One Technique for Getting More Small-Business Clients
If you don’t mind public speaking, you can generate considerable freelance projects and dollars using free lunch-and-learns to land repeat, high-dollar clients. Depending on the services you offer, you should be able to immediately pick up multiple gigs that generate anywhere from $500 to thousands during the course of a year.
If you are successful with your free, one-hour seminars, you can start making $500 to $1,000 a day by charging admission to three-hour seminars. (That’s just 10 attendees at $50 each).
The key is to contact Chambers of Commerce near you and offer to do a free, small-business seminar for local business owners. You can do a “PR for Small Businesses 101” talk, or a presentation on advertising, or the basics of social media marketing, or a seminar on business writing (proposals, reports, customer letters, website copy, brochures, etc.), or how to create a marketing plan. You can combine topics.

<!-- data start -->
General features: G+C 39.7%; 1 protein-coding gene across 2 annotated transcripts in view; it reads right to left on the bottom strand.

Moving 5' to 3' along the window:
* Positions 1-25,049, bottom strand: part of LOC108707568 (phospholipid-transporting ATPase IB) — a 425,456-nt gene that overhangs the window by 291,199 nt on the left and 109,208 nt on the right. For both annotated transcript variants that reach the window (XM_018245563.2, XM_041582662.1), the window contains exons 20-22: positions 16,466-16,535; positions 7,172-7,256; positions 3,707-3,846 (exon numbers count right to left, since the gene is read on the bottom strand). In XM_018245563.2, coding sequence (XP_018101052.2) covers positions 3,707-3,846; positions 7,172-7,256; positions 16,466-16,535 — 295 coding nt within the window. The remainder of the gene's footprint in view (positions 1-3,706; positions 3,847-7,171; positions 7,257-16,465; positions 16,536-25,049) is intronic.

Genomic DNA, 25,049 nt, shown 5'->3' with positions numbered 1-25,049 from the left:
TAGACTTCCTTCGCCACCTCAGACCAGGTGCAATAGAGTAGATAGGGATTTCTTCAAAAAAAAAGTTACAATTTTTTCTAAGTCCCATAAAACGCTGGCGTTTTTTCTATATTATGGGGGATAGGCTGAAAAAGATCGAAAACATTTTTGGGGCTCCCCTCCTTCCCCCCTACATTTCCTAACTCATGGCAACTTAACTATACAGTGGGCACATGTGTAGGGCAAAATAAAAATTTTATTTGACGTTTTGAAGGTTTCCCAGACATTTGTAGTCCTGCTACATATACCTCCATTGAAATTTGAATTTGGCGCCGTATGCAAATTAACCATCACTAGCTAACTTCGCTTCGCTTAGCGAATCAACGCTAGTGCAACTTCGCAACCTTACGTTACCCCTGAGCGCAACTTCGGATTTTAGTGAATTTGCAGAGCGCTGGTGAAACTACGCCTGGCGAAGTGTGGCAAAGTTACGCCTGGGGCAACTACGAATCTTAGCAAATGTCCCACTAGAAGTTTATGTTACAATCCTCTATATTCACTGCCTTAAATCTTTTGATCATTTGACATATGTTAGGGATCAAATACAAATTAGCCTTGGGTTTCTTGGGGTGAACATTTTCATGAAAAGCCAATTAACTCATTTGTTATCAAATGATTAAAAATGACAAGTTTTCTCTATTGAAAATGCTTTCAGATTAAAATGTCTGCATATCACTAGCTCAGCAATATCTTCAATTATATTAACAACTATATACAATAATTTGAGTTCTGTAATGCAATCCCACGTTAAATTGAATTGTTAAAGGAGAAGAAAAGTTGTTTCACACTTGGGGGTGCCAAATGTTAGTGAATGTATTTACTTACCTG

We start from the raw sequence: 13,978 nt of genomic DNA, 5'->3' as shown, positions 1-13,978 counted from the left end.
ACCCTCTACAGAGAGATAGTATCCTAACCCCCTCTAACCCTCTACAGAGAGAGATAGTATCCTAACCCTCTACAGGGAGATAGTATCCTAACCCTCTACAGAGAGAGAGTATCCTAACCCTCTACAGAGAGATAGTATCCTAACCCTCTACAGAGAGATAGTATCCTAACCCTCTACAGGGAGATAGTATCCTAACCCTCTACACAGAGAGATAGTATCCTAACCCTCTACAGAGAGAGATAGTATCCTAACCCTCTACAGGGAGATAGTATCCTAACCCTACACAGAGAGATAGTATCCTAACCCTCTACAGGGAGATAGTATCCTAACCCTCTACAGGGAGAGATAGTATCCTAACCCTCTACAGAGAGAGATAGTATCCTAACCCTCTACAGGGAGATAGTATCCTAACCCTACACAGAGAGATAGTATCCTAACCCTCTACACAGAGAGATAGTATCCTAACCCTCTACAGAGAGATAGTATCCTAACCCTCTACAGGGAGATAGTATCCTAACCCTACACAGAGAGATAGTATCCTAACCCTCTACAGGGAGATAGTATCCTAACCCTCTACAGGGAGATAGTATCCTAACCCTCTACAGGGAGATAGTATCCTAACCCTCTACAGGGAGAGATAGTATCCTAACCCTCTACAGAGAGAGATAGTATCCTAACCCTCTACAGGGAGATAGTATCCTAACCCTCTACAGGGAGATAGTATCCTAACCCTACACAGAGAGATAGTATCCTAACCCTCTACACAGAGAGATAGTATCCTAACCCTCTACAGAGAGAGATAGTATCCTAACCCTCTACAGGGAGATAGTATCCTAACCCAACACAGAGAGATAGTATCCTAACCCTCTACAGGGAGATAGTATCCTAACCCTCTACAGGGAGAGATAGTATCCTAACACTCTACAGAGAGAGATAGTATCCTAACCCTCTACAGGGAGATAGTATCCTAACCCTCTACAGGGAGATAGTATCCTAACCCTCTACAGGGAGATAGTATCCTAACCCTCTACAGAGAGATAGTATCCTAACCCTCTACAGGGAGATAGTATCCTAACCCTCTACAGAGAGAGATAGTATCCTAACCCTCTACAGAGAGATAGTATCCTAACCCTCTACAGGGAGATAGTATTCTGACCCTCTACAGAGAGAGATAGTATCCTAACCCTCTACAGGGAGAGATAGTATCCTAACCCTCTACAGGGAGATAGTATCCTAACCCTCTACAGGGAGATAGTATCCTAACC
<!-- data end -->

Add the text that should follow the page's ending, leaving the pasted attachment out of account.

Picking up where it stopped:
You will pick up several clients from the attendees who hear your message, understand it and like it, but don’t feel they are ready to do it themselves.
This method for generating freelance client business is easy and won’t cost you anything if you charge a nominal fee, or will be a low-cost investment if you join a chamber or offer free courses with a lunch — and Chambers of Commerce will promote you to local businesses at no cost.
Here’s how to get started…
Decide on your Seminar Content
Plan on a one-hour (minimum) breakfast or lunch-and-learn talk. It should be a topic you know well, since you will undoubtedly be asked questions during your talk. Don’t worry about being a total subject expert — remember, your audience will be spa owners, restaurateurs, remodeling contractors, dentists and other small-business owners who handle their own marketing and PR, but don’t have any training in it. Here are some ideas for topics:
- Business writing (proposals, reports, business plans, customer letters, emails, memos)
- Marketing copywriting (ads, brochures, website copy)
- Intro to public relations and promotions
- Social media basics
- Advertising 101 (media planning and buying, copywriting, channel selection, metrics, campaign analysis)
Create an outline to help guide you as you develop your talk and seminar materials. For example, if you are giving a talk on small-business advertising, your content might be divided like this:
- Setting an Advertising Budget